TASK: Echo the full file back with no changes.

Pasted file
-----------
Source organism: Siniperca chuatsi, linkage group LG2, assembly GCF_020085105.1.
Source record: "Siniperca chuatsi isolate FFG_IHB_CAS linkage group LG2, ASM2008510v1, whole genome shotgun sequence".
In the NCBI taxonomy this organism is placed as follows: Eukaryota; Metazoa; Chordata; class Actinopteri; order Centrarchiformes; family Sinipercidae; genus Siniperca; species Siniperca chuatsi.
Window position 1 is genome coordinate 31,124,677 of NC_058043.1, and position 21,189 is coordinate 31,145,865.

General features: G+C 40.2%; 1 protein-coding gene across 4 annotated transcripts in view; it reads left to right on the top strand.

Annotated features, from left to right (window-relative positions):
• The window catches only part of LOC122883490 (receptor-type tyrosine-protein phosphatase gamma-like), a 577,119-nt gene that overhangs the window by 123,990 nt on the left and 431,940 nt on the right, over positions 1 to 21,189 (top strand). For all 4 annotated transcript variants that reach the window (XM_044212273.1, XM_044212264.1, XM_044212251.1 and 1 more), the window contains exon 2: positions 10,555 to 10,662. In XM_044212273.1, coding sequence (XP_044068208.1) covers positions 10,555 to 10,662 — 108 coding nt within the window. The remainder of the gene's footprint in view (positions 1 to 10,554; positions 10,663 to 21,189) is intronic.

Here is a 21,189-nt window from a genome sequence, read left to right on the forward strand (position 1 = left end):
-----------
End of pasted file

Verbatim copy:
Source organism: Siniperca chuatsi, linkage group LG2, assembly GCF_020085105.1.
Source record: "Siniperca chuatsi isolate FFG_IHB_CAS linkage group LG2, ASM2008510v1, whole genome shotgun sequence".
In the NCBI taxonomy this organism is placed as follows: Eukaryota; Metazoa; Chordata; class Actinopteri; order Centrarchiformes; family Sinipercidae; genus Siniperca; species Siniperca chuatsi.
Window position 1 is genome coordinate 31,124,677 of NC_058043.1, and position 21,189 is coordinate 31,145,865.

General features: G+C 40.2%; 1 protein-coding gene across 4 annotated transcripts in view; it reads left to right on the top strand.

Annotated features, from left to right (window-relative positions):
• The window catches only part of LOC122883490 (receptor-type tyrosine-protein phosphatase gamma-like), a 577,119-nt gene that overhangs the window by 123,990 nt on the left and 431,940 nt on the right, over positions 1 to 21,189 (top strand). For all 4 annotated transcript variants that reach the window (XM_044212273.1, XM_044212264.1, XM_044212251.1 and 1 more), the window contains exon 2: positions 10,555 to 10,662. In XM_044212273.1, coding sequence (XP_044068208.1) covers positions 10,555 to 10,662 — 108 coding nt within the window. The remainder of the gene's footprint in view (positions 1 to 10,554; positions 10,663 to 21,189) is intronic.

Here is a 21,189-nt window from a genome sequence, read left to right on the forward strand (position 1 = left end):